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The Meanings of the (Global) South From a Latin American Perspective  

Élodie Brun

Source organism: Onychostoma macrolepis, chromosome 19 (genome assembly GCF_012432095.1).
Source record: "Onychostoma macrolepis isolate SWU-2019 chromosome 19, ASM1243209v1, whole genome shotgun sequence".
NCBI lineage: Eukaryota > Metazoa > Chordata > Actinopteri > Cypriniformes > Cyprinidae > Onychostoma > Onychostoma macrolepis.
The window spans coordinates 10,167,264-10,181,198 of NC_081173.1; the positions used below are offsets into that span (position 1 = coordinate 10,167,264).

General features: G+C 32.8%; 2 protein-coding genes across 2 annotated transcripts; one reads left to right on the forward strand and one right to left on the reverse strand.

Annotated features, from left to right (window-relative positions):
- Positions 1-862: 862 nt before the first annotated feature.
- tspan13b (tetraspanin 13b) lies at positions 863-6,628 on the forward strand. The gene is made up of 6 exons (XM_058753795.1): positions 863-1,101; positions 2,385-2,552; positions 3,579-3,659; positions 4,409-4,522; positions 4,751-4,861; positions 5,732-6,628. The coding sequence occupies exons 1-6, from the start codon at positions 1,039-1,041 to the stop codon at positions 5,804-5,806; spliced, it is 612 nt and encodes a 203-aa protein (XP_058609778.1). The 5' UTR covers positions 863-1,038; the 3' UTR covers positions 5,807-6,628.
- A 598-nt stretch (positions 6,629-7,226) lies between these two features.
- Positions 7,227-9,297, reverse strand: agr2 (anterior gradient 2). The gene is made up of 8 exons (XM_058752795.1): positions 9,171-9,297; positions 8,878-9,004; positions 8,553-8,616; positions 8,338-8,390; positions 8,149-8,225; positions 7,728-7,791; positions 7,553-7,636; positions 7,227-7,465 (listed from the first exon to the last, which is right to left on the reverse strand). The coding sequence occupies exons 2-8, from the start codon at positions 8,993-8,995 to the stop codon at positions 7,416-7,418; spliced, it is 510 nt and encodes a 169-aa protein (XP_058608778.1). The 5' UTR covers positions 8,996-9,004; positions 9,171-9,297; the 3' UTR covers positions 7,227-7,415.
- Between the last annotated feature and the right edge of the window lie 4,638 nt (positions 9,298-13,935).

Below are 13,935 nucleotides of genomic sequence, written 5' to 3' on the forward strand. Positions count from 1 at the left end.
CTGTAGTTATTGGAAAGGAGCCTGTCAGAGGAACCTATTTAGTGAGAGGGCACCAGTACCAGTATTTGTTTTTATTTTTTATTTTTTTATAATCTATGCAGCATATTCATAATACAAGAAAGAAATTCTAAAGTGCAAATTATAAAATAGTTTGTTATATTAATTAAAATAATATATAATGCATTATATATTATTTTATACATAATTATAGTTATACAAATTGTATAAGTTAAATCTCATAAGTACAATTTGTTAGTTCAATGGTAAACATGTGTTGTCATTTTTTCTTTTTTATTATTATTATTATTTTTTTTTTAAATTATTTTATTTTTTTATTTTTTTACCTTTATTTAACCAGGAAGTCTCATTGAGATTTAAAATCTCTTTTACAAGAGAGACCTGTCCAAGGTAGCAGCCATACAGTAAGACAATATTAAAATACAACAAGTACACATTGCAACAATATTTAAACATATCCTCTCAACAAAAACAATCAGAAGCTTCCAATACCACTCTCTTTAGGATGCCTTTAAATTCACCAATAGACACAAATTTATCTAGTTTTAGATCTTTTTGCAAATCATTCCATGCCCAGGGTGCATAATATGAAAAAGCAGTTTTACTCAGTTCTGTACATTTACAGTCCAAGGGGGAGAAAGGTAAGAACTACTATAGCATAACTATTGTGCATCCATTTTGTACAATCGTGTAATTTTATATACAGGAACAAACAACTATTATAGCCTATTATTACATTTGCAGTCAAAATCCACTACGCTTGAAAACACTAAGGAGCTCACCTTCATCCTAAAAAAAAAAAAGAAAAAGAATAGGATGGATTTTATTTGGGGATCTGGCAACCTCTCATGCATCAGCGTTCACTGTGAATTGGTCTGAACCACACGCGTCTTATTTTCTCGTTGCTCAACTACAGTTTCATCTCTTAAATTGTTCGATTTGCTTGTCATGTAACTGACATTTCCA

The concept of the Global South receives much attention and study, but not all perspectives are equally visible. Scholars who work on the topic from Latin America are still largely ignored. The definitions they propose are eclectic in their sources and inclusive and flexible as far as epistemological and ontological issues are concerned. They agree that the concept, whether named with the adjective “global” or not, serves to denote a set of actors characterized by high diversity but unified by their unfavorable position in the world, as they suffer from global asymmetries. Studying and centering the Global South means revising the chronology of global history to understand these actors’ specific trajectories. However, Latin American scholars differ regarding the role of the state and the scope of their critical views. Most of them consider the state an important actor of the Global South, but critical authors argue that civil society and academia are more important for promoting change. Some of them reflect on how to improve the early 21st-century system, whereas others explicitly promote visions of emancipation from it. In most cases, when researchers reflect on the usefulness of the (Global) South concept, their concern includes dissatisfaction with the adjective “global.” Their reflection leads them to propose alternative, mainly state-centered expressions that aim to enhance the agency of the (Global) South, such as the self-designated South, geopolitical South, and relational South. The plural meanings of the (Global) South reveal the political and sometimes idealistic aspirations associated with it in Latin American contributions. As such, the concept cannot be dissociated from its potential for political mobilization.